3 Hesiod, who tells us in melancholy terms of his father's flight to the wretched village of Ascra. Egy. zai 'Husg. v. 251 4 Εννυχίαι στείχον, περικαλλια οσσαν μέσαι. Τheog. v. 10.

5 Και μοι σκηπτρον εδόν, δαφνης εξίθηλια οζον. Ιd. v. 30.


'Tis thus my heart shall learn to know
How fleeting is this world below,
Where all that meets the morning light,
Is chang'd before the fall of night!!

I'll tell thee, as I trim thy fire,

Swift, swift the tide of being runs,
"And Time, who bids thy flame expire,
"Will also quench yon heaven of suns."

Oh, then if earth's united power
Can never chain one feathery hour;
If every print we leave to-day
To-morrow's wave will sweep away;
Who pauses to inquire of heaven

Why were the fleeting treasures given,
The sunny days, the shady nights,
And all their brief but dear delights,
Which heaven has made for man to use,
And man should think it crime to lose?
Who that has cull'd a fresh-blown rose
Will ask it why it breathes and glows,
Unmindful of the blushing ray,
In which it shines its soul away;
Unmindful of the scented sigh,
With which it dies and loves to die.

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And, soon as night shall close the eye

Of heaven's young wanderer in the west;
When seers are gazing on the sky,

To find their future orbs of rest;
Then shall I take my trembling way,
Unseen but to those worlds above,
And, led by thy mysterious ray,
Steal to the night-bower of my love.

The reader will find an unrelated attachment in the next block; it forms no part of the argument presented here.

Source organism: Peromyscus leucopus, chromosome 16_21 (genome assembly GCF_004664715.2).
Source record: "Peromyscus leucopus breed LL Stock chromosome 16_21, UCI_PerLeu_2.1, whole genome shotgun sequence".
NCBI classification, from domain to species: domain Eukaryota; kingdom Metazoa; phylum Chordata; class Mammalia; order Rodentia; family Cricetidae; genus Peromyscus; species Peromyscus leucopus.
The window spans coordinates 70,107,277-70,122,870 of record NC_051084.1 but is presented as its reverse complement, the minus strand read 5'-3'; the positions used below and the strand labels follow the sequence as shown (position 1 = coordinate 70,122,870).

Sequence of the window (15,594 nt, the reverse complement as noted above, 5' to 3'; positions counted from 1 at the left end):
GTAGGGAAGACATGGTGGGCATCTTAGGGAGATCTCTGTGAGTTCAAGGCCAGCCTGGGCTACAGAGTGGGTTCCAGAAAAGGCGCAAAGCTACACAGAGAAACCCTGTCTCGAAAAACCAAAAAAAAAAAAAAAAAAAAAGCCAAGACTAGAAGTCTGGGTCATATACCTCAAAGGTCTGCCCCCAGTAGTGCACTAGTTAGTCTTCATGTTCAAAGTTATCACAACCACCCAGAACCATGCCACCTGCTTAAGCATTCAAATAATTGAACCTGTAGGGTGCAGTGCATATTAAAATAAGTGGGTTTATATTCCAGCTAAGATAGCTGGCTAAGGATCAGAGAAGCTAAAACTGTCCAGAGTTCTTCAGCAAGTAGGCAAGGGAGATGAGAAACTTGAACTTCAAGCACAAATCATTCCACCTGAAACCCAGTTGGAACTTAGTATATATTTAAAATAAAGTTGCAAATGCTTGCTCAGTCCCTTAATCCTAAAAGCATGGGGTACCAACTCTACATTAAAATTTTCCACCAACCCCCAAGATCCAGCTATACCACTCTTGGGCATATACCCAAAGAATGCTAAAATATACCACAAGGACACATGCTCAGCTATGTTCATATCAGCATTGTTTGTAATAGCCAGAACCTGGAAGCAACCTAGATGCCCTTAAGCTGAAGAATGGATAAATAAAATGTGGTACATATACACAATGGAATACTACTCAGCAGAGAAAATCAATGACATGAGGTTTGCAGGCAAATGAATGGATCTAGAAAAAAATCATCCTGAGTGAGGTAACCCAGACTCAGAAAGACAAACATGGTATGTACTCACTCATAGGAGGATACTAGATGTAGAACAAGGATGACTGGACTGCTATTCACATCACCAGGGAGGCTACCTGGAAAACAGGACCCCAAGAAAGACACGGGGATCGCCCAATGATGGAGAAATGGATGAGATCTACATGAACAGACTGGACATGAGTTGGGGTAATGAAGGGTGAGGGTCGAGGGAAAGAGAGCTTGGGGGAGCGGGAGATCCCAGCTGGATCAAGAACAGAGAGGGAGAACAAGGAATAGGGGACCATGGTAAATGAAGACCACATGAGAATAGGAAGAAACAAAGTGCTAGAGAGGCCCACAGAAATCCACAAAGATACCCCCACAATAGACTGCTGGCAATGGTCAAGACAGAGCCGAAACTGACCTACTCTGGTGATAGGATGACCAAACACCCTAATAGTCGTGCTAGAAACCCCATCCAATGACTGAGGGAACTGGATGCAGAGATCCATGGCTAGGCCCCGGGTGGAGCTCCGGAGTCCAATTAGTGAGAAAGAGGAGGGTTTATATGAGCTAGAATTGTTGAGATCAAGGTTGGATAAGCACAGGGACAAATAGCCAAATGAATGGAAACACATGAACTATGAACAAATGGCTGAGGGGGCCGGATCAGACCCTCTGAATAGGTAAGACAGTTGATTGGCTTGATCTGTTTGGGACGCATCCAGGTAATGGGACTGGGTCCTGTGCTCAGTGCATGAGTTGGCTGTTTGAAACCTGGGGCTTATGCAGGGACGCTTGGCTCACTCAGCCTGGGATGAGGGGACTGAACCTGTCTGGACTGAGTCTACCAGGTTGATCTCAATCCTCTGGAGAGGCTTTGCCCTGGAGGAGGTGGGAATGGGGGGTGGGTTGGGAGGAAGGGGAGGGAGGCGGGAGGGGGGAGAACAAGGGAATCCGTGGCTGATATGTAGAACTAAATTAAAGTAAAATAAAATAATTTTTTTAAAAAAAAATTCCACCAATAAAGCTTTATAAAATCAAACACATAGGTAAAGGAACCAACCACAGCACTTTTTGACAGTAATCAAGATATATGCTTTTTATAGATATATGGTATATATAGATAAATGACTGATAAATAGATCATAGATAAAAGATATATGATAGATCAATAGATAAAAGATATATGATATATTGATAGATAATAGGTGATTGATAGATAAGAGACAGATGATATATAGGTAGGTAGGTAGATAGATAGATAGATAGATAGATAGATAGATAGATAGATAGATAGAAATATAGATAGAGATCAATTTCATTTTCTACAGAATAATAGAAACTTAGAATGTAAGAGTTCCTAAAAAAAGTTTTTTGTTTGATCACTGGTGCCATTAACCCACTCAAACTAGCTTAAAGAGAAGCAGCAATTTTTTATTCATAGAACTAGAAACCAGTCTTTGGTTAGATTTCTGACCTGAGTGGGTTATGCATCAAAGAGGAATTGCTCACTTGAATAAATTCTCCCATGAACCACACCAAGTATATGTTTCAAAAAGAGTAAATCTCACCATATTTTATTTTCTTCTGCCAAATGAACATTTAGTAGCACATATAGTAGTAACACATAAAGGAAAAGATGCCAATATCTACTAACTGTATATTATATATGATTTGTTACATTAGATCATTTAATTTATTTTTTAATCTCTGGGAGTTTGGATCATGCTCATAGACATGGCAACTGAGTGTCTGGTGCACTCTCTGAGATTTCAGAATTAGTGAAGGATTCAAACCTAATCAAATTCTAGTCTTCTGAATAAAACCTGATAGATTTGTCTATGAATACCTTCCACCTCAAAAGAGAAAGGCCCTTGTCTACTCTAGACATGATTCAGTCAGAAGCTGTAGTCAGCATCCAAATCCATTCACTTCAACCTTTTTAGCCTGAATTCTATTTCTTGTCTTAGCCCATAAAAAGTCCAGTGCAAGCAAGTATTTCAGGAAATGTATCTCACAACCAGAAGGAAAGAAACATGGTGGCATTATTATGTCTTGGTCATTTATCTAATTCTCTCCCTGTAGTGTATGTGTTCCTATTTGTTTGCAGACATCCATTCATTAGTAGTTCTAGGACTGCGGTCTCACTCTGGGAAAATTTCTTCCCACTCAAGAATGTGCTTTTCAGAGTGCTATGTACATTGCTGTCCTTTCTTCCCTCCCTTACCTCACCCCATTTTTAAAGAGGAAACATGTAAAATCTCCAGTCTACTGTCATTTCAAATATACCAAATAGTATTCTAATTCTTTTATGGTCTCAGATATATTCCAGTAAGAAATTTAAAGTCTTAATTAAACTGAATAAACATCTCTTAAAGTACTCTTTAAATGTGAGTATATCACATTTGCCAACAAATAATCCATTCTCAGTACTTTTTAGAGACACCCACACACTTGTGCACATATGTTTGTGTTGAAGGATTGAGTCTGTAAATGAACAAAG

Mon âme sur mon lèvre étoit lors toute entière,
Pour savourer le miel qui sur la vôtre étoit ;
Mais en me retirant, elle resta derrière,
Tant de ce doux plaisir l'amorce là restoit.


How heav'nly was the poet's doom,
To breathe his spirit through a kiss;
And lose within so sweet a tomb

The trembling messenger of bliss!

And, sure his soul return'd to feel

That it again could ravish'd be ;
For in the kiss that thou didst steal,
His life and soul have fled to thee.


"Good night! good night!"— And is it so?
And must I from my Rosa go?

Oh Rosa, say "Good night!" once more,
And I'll repeat it o'er and o'er,

Till the first glance of dawning light
Shall find us saying, still," Good night."

1 'Pur te ika seraua dizzy, as expressed among the dog-duction, he calls him, "une nouvelle créature, qui pourra mas of Heraclitus the Ephesian, and with the same image by Seneca, in whom we find a beautiful diffusion of the thought. “Nemo est mane, qui fuit pridie. Corpora nostra rapiuntur fuminum more; quidquid vides currit cum tempore. Nihil ex his quæ videmus manet. Ego ipse, dum loquor mutari tpsa, mutatus sum," &c.

Aristippus considered motion as the principle of happiBess, in which idea he differed from the Epicureans, whe looked to a state of repose as the only true voluptuousness, and avoided even the too lively agitations of pleasure, as a violent and ungraceful derangement of the senses.

comprendre les choses les plus sublimes, et ce qui est bien au-dessus, qui pourra goûter les mêmes plaisirs." See his Vénus Physique. This appears to be one of the efforts at Fontenelle's gallantry of manner, for which the learned President is so well and justly ridiculed in the Akakia of Voltaire.